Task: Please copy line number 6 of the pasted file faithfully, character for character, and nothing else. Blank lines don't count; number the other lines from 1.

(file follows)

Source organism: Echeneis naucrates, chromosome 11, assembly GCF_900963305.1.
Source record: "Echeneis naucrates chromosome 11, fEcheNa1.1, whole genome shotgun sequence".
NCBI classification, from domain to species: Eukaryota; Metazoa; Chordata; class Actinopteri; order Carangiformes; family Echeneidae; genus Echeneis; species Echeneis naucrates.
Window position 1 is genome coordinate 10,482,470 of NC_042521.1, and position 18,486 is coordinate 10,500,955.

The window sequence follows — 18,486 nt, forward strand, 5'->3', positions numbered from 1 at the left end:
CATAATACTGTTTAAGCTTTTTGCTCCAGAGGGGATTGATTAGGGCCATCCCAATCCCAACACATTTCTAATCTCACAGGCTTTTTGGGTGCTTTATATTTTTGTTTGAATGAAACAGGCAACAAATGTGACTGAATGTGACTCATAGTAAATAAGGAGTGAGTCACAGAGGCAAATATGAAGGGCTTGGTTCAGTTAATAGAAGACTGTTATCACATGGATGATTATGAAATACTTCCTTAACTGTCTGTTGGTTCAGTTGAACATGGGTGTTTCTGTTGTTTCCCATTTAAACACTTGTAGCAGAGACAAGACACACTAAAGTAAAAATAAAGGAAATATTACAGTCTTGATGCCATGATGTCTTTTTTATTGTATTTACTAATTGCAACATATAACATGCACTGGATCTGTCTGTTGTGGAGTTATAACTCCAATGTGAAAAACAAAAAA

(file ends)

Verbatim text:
CATAATACTGTTTAAGCTTTTTGCTCCAGAGGGGATTGATTAGGGCCATCCCAATCCCAACACATTTCTAATCTCACAGGCTTTTTGGGTGCTTTATATTTTTGTTTGAATGAAACAGGCAACAAATGTGACTGAATGTGACTCATAGTAAATAAGGAGTGAGTCACAGAGGCAAATATGAAGGGCTTGGTTCAGTTAATAGAAGACTGTTATCACATGGATGATTATGAAATACTTCCTTAACTGTCTGTTGGTTCAGTTGAACATGGGTGTTTCTGTTGTTTCCCATTTAAACACTTGTAGCAGAGACAAGACACACTAAAGTAAAAATAAAGGAAATATTACAGTCTTGATGCCATGATGTCTTTTTTATTGTATTTACTAATTGCAACATATAACATGCACTGGATCTGTCTGTTGTGGAGTTATAACTCCAATGTGAAAAACAAAAAA